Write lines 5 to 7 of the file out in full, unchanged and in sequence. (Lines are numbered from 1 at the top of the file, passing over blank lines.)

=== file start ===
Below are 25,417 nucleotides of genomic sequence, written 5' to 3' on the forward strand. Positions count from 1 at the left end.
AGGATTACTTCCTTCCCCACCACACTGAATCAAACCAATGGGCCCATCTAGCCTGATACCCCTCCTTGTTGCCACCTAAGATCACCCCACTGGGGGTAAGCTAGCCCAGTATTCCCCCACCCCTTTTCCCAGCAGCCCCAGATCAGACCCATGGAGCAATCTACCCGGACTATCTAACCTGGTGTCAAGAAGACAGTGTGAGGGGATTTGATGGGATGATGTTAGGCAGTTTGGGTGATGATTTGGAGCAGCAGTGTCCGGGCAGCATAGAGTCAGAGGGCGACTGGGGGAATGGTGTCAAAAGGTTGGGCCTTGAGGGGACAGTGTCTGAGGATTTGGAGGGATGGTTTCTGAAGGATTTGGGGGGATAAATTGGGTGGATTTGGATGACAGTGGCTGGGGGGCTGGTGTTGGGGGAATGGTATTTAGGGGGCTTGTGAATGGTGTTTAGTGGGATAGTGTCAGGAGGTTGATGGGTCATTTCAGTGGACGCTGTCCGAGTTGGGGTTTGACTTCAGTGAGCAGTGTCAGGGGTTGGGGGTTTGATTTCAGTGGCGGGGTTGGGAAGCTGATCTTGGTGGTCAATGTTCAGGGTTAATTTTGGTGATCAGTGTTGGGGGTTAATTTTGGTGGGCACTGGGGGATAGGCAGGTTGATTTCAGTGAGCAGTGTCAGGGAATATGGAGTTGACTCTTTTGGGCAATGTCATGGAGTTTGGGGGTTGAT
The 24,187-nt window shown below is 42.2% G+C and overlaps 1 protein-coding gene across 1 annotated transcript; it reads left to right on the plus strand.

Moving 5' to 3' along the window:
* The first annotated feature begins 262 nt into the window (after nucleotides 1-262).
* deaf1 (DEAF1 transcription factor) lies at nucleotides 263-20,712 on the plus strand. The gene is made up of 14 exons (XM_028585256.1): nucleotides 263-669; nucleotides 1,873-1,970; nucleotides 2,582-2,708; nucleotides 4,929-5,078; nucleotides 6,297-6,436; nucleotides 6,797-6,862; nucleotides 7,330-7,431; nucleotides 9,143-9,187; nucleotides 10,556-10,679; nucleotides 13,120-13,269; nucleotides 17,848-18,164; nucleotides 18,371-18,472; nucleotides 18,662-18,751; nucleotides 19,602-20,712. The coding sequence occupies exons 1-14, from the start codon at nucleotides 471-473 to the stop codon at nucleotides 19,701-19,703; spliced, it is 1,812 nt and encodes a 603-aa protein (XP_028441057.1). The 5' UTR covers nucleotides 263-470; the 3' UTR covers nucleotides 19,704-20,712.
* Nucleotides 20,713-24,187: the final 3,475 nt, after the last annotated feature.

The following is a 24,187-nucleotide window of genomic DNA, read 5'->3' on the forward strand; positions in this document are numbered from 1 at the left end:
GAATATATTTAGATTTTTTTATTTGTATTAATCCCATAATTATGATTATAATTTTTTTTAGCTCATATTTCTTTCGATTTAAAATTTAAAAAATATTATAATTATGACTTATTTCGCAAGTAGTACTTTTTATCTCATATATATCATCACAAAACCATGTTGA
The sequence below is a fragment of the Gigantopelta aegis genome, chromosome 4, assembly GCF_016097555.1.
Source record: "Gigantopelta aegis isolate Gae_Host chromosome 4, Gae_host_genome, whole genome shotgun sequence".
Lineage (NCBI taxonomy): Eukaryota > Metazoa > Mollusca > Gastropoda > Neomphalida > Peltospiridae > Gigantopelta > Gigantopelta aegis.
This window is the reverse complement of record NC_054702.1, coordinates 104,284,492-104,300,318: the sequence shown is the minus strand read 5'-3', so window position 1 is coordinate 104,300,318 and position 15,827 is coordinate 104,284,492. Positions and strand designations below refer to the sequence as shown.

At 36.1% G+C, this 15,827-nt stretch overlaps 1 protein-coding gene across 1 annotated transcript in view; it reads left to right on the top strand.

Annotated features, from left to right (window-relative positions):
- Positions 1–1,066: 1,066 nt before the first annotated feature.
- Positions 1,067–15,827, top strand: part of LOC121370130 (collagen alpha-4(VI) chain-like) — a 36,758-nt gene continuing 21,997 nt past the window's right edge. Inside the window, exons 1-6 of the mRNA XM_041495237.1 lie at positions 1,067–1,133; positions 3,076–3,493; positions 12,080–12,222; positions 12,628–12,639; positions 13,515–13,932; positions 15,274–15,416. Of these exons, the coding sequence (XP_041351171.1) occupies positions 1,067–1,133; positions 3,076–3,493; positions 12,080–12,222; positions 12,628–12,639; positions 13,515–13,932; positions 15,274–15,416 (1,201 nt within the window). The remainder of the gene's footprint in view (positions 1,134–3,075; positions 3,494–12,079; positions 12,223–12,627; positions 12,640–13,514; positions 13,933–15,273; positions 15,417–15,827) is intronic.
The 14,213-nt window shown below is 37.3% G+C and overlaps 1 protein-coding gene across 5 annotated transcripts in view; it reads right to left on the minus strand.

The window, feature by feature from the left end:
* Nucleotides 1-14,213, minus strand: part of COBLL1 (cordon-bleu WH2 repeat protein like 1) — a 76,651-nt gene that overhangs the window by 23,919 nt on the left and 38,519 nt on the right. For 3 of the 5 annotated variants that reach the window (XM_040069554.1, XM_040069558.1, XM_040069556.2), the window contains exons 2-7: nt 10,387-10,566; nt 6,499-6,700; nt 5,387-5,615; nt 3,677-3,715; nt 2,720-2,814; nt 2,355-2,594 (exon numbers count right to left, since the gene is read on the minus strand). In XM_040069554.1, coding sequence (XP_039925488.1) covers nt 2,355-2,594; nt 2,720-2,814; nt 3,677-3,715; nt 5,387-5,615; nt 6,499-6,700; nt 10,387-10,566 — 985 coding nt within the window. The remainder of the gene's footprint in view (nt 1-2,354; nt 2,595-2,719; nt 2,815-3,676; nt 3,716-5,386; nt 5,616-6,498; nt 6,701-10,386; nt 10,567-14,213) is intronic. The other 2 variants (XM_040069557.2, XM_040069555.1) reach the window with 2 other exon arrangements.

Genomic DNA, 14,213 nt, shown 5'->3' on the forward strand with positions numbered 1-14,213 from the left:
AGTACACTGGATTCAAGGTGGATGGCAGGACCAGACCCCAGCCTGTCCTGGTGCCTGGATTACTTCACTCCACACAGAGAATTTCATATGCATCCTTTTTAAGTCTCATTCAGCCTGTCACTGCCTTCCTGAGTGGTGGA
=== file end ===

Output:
* The first annotated feature begins 262 nt into the window (after nucleotides 1-262).
* deaf1 (DEAF1 transcription factor) lies at nucleotides 263-20,712 on the plus strand. The gene is made up of 14 exons (XM_028585256.1): nucleotides 263-669; nucleotides 1,873-1,970; nucleotides 2,582-2,708; nucleotides 4,929-5,078; nucleotides 6,297-6,436; nucleotides 6,797-6,862; nucleotides 7,330-7,431; nucleotides 9,143-9,187; nucleotides 10,556-10,679; nucleotides 13,120-13,269; nucleotides 17,848-18,164; nucleotides 18,371-18,472; nucleotides 18,662-18,751; nucleotides 19,602-20,712. The coding sequence occupies exons 1-14, from the start codon at nucleotides 471-473 to the stop codon at nucleotides 19,701-19,703; spliced, it is 1,812 nt and encodes a 603-aa protein (XP_028441057.1). The 5' UTR covers nucleotides 263-470; the 3' UTR covers nucleotides 19,704-20,712.
* Nucleotides 20,713-24,187: the final 3,475 nt, after the last annotated feature.